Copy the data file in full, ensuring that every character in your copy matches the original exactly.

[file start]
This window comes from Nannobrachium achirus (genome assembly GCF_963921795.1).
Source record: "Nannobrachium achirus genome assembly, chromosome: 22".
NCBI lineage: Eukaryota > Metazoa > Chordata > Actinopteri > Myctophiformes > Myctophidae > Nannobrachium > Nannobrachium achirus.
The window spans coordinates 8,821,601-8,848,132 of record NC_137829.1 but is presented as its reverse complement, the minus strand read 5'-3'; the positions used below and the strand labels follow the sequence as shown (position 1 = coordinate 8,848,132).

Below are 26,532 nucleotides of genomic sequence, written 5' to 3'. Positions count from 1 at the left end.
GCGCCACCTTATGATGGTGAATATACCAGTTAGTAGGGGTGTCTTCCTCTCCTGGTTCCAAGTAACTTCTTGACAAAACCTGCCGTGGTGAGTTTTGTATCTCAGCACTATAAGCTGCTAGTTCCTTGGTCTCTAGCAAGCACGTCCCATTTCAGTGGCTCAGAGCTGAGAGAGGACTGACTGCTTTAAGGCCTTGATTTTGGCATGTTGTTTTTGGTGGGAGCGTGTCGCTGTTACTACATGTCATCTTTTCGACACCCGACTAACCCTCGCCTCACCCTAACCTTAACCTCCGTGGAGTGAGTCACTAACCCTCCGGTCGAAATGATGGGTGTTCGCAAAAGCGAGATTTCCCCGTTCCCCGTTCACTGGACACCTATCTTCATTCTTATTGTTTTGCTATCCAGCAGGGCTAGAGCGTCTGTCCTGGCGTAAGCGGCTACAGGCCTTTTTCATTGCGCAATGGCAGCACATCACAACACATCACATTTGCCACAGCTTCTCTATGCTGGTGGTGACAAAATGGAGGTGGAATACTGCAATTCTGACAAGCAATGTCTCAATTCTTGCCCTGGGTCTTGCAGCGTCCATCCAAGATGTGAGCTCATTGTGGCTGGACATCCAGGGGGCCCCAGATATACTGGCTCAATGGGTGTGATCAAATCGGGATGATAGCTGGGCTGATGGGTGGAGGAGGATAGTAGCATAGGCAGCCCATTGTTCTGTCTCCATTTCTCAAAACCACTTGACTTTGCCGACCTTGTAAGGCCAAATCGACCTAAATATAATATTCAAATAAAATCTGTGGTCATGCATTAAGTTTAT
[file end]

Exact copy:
This window comes from Nannobrachium achirus (genome assembly GCF_963921795.1).
Source record: "Nannobrachium achirus genome assembly, chromosome: 22".
NCBI lineage: Eukaryota > Metazoa > Chordata > Actinopteri > Myctophiformes > Myctophidae > Nannobrachium > Nannobrachium achirus.
The window spans coordinates 8,821,601-8,848,132 of record NC_137829.1 but is presented as its reverse complement, the minus strand read 5'-3'; the positions used below and the strand labels follow the sequence as shown (position 1 = coordinate 8,848,132).

Below are 26,532 nucleotides of genomic sequence, written 5' to 3'. Positions count from 1 at the left end.
GCGCCACCTTATGATGGTGAATATACCAGTTAGTAGGGGTGTCTTCCTCTCCTGGTTCCAAGTAACTTCTTGACAAAACCTGCCGTGGTGAGTTTTGTATCTCAGCACTATAAGCTGCTAGTTCCTTGGTCTCTAGCAAGCACGTCCCATTTCAGTGGCTCAGAGCTGAGAGAGGACTGACTGCTTTAAGGCCTTGATTTTGGCATGTTGTTTTTGGTGGGAGCGTGTCGCTGTTACTACATGTCATCTTTTCGACACCCGACTAACCCTCGCCTCACCCTAACCTTAACCTCCGTGGAGTGAGTCACTAACCCTCCGGTCGAAATGATGGGTGTTCGCAAAAGCGAGATTTCCCCGTTCCCCGTTCACTGGACACCTATCTTCATTCTTATTGTTTTGCTATCCAGCAGGGCTAGAGCGTCTGTCCTGGCGTAAGCGGCTACAGGCCTTTTTCATTGCGCAATGGCAGCACATCACAACACATCACATTTGCCACAGCTTCTCTATGCTGGTGGTGACAAAATGGAGGTGGAATACTGCAATTCTGACAAGCAATGTCTCAATTCTTGCCCTGGGTCTTGCAGCGTCCATCCAAGATGTGAGCTCATTGTGGCTGGACATCCAGGGGGCCCCAGATATACTGGCTCAATGGGTGTGATCAAATCGGGATGATAGCTGGGCTGATGGGTGGAGGAGGATAGTAGCATAGGCAGCCCATTGTTCTGTCTCCATTTCTCAAAACCACTTGACTTTGCCGACCTTGTAAGGCCAAATCGACCTAAATATAATATTCAAATAAAATCTGTGGTCATGCATTAAGTTTAT